Exposed; Acapella

By Jo Phillips



All that is needed to create music is the voice of a single person. That is how music originally began and no matter how many years have gone by and how much our society has developed, a simple hum can give birth to a beautiful melody. Acapella (=songs sung with no instruments) allows for this roughness of musicality to be exposed in its purest form. Acapella feels almost like the singing of the sirens – its the voice and the first harmonization that lures you into a song as it exposes the voice when every other sound is silenced.

Acapella, or “in the manner of the chapel” in Italian, first became popular in the 15th century with the help of great composers such as Josquin des Prez and Orlando di Losso who composed some of the most important compositions to be sang during religious services such as “Agnus Dei” and “Lauda amina mea Dominum.”  The tradition of polyphonic (=involving many sounds or voices) musical works by unaccompanied voices continued on through the Renaissance and Baroque with the help of Claudio Monteverdi, the Italian composer of “Zefiro Torna,” whose works were the first to be later accompanied by instruments and, thus, becoming more complex.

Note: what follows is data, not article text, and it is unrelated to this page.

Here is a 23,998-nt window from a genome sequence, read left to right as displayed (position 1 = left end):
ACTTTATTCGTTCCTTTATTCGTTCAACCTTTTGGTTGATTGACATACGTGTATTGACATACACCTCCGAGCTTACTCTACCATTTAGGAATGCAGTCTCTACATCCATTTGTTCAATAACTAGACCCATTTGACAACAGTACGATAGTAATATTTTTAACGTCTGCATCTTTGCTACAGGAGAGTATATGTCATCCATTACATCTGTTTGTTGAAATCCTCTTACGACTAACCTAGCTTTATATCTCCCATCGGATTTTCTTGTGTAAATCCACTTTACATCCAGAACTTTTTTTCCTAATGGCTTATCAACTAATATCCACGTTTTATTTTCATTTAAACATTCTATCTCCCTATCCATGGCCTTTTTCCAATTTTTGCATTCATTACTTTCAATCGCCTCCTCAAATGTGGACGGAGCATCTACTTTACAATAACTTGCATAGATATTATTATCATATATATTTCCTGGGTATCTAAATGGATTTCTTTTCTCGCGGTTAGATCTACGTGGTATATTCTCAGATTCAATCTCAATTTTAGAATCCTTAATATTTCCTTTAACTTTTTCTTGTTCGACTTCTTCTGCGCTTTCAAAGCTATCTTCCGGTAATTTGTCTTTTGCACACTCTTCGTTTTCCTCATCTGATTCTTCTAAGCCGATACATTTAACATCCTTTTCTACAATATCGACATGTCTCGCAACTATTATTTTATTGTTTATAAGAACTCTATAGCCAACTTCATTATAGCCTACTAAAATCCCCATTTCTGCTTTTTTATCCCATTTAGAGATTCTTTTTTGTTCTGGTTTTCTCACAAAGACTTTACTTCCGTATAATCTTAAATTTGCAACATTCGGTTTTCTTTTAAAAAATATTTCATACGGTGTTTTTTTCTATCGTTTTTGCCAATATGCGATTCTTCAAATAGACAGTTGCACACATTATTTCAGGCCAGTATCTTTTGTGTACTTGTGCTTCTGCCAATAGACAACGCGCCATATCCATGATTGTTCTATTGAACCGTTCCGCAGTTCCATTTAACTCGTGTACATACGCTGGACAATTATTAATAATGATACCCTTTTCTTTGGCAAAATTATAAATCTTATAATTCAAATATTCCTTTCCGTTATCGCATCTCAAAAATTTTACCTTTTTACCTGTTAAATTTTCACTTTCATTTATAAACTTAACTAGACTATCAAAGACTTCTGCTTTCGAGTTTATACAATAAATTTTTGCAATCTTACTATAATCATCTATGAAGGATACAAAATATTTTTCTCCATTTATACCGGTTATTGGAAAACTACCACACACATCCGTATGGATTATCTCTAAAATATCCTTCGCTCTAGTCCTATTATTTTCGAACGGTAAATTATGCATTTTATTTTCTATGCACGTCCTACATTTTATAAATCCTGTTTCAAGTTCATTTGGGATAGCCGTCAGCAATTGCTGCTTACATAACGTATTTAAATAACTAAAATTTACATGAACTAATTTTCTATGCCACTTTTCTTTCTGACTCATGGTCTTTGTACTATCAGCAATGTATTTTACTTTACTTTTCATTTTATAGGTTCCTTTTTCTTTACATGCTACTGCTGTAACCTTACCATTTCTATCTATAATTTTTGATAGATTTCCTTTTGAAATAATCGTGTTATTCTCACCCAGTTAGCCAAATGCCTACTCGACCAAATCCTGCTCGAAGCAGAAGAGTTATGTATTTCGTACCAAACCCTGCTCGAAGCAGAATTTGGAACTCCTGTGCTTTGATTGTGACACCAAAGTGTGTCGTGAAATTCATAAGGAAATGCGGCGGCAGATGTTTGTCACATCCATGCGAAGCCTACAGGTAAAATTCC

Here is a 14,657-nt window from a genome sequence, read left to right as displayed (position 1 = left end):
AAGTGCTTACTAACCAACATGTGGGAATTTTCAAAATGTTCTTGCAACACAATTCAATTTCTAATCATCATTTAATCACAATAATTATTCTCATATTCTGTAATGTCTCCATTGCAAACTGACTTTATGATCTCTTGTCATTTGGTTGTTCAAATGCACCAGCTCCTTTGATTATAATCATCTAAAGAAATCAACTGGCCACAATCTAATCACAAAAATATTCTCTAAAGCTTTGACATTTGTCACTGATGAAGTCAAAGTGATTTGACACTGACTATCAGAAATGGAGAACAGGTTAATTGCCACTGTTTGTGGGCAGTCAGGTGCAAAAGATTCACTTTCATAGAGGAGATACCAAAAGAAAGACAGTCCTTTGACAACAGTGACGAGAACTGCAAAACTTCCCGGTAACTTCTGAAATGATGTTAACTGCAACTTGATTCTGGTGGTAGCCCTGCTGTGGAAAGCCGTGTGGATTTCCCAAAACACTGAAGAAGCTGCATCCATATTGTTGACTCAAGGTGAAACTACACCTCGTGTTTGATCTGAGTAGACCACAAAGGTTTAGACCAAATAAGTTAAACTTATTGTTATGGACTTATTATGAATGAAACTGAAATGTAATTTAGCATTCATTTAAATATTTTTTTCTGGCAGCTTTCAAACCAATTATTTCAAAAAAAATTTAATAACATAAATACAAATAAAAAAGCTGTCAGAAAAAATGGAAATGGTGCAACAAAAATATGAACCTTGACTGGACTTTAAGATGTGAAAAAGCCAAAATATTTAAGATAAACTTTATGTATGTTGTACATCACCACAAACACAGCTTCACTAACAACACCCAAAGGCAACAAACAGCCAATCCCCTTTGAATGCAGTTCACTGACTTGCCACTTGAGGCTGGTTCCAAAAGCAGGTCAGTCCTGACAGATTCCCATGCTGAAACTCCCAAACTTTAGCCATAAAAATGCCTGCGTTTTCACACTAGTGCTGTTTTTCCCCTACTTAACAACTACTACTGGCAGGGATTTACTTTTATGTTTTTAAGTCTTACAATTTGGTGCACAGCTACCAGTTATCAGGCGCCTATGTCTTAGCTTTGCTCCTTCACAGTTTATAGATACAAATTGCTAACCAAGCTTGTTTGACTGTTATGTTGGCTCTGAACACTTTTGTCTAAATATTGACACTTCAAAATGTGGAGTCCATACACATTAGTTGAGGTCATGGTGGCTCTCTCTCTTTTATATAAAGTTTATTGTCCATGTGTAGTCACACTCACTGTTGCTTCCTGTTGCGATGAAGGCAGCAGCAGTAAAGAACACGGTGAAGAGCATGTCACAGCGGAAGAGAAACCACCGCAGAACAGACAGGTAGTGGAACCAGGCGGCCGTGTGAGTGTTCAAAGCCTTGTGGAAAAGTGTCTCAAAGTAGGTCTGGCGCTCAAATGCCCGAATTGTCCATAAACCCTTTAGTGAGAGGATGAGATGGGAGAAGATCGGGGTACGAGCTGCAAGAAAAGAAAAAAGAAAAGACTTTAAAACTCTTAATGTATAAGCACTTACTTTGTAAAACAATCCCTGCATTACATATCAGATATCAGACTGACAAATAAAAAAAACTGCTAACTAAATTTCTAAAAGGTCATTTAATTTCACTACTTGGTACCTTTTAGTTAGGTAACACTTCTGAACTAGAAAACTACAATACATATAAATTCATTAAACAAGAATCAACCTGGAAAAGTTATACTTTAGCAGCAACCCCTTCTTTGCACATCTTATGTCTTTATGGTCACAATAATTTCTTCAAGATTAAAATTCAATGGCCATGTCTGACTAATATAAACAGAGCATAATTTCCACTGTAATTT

Acapella surfaced again as a popular music genre in the 60s and 70s with the help of groups such as The Persuasions and The Manhattan Transfer who added a pop vibe to the already existing genre which until then seemed quite monotonous. Acapella singing continued to rise until it reached its peak in the early 20th century America when “Barbershop Quarters.” The quartets consisted of four members (a lead, a bass, a tenor and a baritone) of the same sex who united in order to perform catchy song that everybody would understand the lyrics and be able to sing.

As the 21st century arrived, acapella spread among the younger generations with the help of TV shows like Glee, movies like Pitch Perfect and TV competitions such as The Sing-off. Bringing back older songs and adding a fresh approach to them or even performing acapella mash ups of different songs have modernized this ancient genre of music which does not require a lot – just a couple of voices.

Acapella has transcended through the years, sometimes being forgotten and sometimes becoming extremely popular, the genre keeps coming back but each time adding different melodies or incorporating two or more songs together. These variations are able to show the evolution of the genre, as well as, the distinct characteristics which make acapella stand through the passing of time.


Here is a historic guide of songs that will inspire your inner acapella singer:


Viderunt omnes – Pérotin le Grand (12th century)


Mr. Sandman – The Charolettes (1958)


The Longest Time – Billy Joel (1983)


Back To Life – Soul II Soul


Bohemian Rhapsody – Pentatonix (2017)


Uprising/Tsunami – Das Sound Machine (Pitch Perfect)

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